26 August, 2011

The Man From Nowhere (Korean)

There is something fascinating about Korean cinema. For example, The Man From Nowhere at first watch seems generic to say the least, yet it manages to entertain the audience. You are bound to find similarities between the film and Leon and at times it has an Oldboy feel to it, still Ajeossi (Korean name) keeps the audience interested and at the edge of their seats.

The story is partly about revenge and mostly about the anti-hero being a savior. Certain events lead to our quiet hero Taesik (Bin Won) protecting a child Somi (Kim Sae-ron) living in his building and as a result taking on a local gang that have their fingers in pretty much everything from drugs, to organ trafficking to child kidnapping.

Just like in this movie, Korean cinema has always scored big on cinematography. The Man From Nowhere is great to look at. The POV camera shots and a number of others techniques are made use of in limited quantity, but high quality. I hope the director of my recently reviewed Hindi film Saitan would have learned something from this.

The basic premise of the story has shades of other films (predominantly Leon), but it still has enough twists along the way and is paced fast enough to keep everyone happy. Most of the characters are well defined, but hardly get enough screen time. The title character on the other hand has ample screen presence, and makes good use of it with a violent back story leading him to his present state of mind.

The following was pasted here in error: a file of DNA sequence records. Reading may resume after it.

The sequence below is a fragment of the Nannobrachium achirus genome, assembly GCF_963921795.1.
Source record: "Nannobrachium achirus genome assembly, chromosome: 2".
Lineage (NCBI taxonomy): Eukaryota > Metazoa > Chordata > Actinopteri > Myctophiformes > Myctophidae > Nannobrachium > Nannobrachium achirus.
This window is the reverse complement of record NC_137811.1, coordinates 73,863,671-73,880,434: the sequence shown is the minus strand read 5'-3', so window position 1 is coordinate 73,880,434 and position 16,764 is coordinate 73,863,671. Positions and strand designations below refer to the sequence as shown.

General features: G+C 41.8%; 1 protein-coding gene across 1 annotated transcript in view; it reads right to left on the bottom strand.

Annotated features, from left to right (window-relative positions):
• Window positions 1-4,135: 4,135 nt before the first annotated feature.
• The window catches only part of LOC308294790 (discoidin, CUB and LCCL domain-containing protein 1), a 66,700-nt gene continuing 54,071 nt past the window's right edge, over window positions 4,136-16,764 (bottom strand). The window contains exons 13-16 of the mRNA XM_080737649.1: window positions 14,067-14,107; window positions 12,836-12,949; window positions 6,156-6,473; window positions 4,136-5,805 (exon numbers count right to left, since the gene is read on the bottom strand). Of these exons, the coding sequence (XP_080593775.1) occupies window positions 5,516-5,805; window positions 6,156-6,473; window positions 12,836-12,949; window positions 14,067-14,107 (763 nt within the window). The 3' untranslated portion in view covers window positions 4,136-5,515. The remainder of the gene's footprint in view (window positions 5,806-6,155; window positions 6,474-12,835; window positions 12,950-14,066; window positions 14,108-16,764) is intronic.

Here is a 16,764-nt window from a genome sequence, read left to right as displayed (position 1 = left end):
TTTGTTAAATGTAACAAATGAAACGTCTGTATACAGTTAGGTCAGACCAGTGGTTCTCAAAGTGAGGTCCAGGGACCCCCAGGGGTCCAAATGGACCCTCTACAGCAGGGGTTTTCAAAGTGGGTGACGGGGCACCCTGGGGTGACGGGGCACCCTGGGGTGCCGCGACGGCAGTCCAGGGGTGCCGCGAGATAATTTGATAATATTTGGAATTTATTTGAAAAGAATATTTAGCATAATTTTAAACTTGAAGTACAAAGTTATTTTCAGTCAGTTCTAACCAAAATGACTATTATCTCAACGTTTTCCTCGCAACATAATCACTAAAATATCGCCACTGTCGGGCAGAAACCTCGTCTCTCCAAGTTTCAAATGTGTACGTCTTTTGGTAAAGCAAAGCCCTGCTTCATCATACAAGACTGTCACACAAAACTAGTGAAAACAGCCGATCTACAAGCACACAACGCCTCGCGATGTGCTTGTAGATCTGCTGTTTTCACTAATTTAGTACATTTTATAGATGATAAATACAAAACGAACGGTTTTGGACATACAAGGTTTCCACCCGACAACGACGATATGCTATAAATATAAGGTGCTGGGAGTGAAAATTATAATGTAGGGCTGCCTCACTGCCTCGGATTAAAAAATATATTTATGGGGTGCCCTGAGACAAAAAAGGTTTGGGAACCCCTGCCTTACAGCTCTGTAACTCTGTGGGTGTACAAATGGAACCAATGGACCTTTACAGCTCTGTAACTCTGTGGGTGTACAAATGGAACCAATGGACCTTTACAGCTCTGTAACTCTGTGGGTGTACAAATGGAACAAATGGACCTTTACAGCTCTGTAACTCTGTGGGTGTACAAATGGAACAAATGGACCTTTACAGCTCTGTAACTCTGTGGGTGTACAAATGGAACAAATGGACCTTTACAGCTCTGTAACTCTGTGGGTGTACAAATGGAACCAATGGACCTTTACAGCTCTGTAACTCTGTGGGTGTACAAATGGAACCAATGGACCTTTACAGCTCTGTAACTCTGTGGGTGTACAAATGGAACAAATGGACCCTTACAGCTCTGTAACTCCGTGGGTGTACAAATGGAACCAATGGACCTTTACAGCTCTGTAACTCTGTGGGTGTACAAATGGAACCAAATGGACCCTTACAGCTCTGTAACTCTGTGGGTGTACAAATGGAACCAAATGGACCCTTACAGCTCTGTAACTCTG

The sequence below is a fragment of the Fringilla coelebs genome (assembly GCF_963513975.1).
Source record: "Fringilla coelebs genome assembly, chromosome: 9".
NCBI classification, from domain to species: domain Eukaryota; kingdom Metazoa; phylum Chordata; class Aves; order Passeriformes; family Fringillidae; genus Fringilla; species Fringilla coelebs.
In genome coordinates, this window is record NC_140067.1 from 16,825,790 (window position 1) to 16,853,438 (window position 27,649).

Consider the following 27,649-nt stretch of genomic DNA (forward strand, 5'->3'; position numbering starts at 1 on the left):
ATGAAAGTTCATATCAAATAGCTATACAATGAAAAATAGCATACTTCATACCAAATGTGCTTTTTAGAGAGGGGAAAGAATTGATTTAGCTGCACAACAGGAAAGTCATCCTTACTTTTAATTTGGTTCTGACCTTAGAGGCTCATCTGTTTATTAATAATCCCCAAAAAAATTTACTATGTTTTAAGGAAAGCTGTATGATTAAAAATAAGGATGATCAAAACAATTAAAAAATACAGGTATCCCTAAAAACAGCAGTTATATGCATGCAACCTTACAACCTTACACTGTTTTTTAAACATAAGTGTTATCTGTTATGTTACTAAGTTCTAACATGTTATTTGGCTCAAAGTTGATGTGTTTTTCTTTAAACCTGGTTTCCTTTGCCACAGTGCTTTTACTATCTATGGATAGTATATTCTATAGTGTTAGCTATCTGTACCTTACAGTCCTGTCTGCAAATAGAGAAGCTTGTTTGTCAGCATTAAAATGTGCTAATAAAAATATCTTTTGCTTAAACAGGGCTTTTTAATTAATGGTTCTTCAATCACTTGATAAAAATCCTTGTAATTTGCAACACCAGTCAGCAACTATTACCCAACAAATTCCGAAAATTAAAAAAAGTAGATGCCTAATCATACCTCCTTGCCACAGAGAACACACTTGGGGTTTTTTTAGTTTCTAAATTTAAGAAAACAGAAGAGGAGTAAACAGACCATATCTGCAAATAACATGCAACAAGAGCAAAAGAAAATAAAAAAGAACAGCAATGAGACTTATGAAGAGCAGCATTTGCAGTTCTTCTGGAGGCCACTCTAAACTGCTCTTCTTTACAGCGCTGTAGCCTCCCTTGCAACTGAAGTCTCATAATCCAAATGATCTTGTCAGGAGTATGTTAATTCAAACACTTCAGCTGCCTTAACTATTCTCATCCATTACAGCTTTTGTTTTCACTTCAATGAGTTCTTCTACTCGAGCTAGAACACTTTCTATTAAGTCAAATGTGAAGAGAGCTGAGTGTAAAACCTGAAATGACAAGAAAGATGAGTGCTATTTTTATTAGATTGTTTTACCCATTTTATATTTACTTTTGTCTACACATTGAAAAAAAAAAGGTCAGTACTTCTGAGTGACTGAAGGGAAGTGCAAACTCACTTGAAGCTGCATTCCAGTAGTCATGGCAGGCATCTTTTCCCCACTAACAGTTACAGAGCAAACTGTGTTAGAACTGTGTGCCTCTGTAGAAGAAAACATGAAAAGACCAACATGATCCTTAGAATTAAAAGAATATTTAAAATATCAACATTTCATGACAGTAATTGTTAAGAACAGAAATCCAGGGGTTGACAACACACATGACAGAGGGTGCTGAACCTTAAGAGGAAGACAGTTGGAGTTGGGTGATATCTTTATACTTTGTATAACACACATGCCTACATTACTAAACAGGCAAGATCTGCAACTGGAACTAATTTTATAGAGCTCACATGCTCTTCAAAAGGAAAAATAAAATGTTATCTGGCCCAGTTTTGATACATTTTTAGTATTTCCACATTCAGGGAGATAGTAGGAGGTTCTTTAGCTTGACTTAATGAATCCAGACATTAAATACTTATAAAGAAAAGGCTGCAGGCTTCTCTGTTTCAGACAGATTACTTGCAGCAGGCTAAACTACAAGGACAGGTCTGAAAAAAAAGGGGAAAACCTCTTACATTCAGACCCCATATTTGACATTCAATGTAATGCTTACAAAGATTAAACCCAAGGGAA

I honestly cannot complain about the acting. Everyone performs well and Bin Won gets a special mention for portraying a character with many shades. Some might find that the villains are a tad over the top, but then I believe that in an action film like such, it's almost quintessential to have villains go all crazy. The blood and gore might be hard to look at, but it definitely adds to the feel of the movie.

Strengthening my liking for Korean films, The Man From Nowhere is a performance and action based gangster thriller that provides ample film watching excitement and for that it gets a 4 out of 5 star rating.     

PS: I decided to use the Korean version of the poster as the title photograph since I felt it had a much better impact than the “English” version which lacks depth.


  1. Nice to see that you liked it. I thought it was a pretty solid movie as well.

  2. Hi, I totally agree with you. Just reviewed A Bittersweet Life. Equally riveting.

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  4. Great stunner entertainment. Though it starts to feel like a ninja video game towards the end. Still, Koreans are to me the most creative moviemakers in the world today. You must watch I SAW THE DEVIL, THE CHASER and THE YELLOW SEA if you liked this. All of them contain similar character evolutions, and yeah.. all of them are Korean.


    1. Hi Fazil. I am a huge fan of Korean cinema. Although I haven't seen The Yellow Sea I do have I saw The Devil which I am yet to watch. the Chaser is one of my all time favourite films. Do let me know if you come across other Korean gems. Thanks

  5. hi can i use one of your images for my blog? Thanks in advance!